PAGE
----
The enjoyment of that last night wasn’t feigned. The guy was a real sweetheart, your basic heart of gold, in fact. There were reasons to like him, for sure, beyond all the fame and attendant fortune.

Peter was talking as he walked the narrow corridor: “I’m following a S’hudonni that I call Sergeant Preston. I named her after that movie from a couple of years ago, Sergeant Preston of the Yukon, where that Canadian Mountie rescued her dog from an avalanche with the help of a whole First Nations village. I watched it on the plane from Dublin to JFK and, heck, I wound up really liking it. Great scenery, anyway.

“So why name this S’hudonni after her? Well, when I first got into my room on board this ship, the place was so cold I could see my breath and there was frost on the walls. I’m a Florida boy, you know, so that was insane cold. But a few minutes later this S’hudonni showed up to say she’d been assigned to help me, and when I complained about the cold she whistled and clicked to the room’s AI and things got warmer fast. So that’s her: my own Mountie from S’hudon, rescuing me from a frozen death.”

Peter was a little out of breath. “My quarters on this ship have been made to look like my bedroom back home in Florida. I don’t know why or how that was done, but the bed seems the same, the wood flooring seems the same, the dresser, the mirror, the big window that looks out to the Gulf of Mexico … That’s an image, of course, but maybe it’s live? I can’t tell. Even my bookcases and my collection of old signed first editions are here, most of them from my years in Dublin: Lady Gregory and W. B. Yeats, Walter M. Miller, Ursula K. Le Guin, Joe Haldeman, John Banville and Benjamin Black, Maeve Binchy, Kate O’Brien, Roddy Doyle, Molly McCloskey, and a hundred more. They’re all here.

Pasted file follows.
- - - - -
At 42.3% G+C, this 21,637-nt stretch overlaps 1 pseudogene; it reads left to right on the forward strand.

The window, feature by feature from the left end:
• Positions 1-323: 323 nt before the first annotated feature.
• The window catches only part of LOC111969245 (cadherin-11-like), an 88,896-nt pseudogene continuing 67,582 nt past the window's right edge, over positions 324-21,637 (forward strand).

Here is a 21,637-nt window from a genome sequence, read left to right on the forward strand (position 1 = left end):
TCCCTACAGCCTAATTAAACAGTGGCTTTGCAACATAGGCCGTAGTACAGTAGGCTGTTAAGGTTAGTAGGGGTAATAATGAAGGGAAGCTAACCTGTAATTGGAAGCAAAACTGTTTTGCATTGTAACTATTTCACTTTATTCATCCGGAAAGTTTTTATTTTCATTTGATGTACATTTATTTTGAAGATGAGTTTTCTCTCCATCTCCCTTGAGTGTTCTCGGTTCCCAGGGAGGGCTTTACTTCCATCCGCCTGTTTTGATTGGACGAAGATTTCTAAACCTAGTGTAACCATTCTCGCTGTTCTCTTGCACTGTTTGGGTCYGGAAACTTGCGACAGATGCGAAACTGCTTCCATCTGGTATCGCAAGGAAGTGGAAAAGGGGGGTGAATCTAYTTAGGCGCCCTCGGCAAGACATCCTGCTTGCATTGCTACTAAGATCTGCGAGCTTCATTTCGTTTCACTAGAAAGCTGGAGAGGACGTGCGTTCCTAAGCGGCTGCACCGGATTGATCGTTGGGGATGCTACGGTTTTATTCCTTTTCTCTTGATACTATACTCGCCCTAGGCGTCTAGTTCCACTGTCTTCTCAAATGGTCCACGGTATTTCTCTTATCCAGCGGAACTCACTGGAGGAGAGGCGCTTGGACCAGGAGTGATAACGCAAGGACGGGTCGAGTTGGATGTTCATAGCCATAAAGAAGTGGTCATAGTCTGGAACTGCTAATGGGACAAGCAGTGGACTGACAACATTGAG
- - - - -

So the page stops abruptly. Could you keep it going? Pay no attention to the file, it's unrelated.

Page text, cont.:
“And these spacious quarters have been added onto the ship, I think, like a kind of blister attached to the hull. Why? How? When? I have no idea.”

He stopped for a second to take a breath. “Man, Sergeant Preston is really moving fast for a S’hudonni, so I’m hustling to keep up. We’re on our way to dinner with Twoclicks, in his quarters. I suspect that will be interesting, so stay tuned.”

He looked around, and so Chloe and hundreds of millions of others were looking, too, as he glanced up the ceiling that was far above his head, seven meters or more, with dim light coming directly from the metal somehow, with a watery kind of soft glow. Then he looked left and right and the corridor was narrow enough to be claustrophobic, dim gray and more dim gray and more of it still, stretching off in front of him, with nothing but that waddling Sergeant Preston ahead of him, hurrying along.

For a few seconds Peter looked down to his feet. The hero on his way to the alien home planet was wearing his regular black running shoes with scuffed toes. Chloe laughed to see that. Something close to a billion or more people were tuned in live to this or would see it later, and she was probably the only one who knew those running shoes were his favorites when he was home. He’d worn them for a run with her on the morning of his last day on Earth, jogging along the narrow pavement of the single road that ran the length of the little barrier island that held his home and a few dozen others.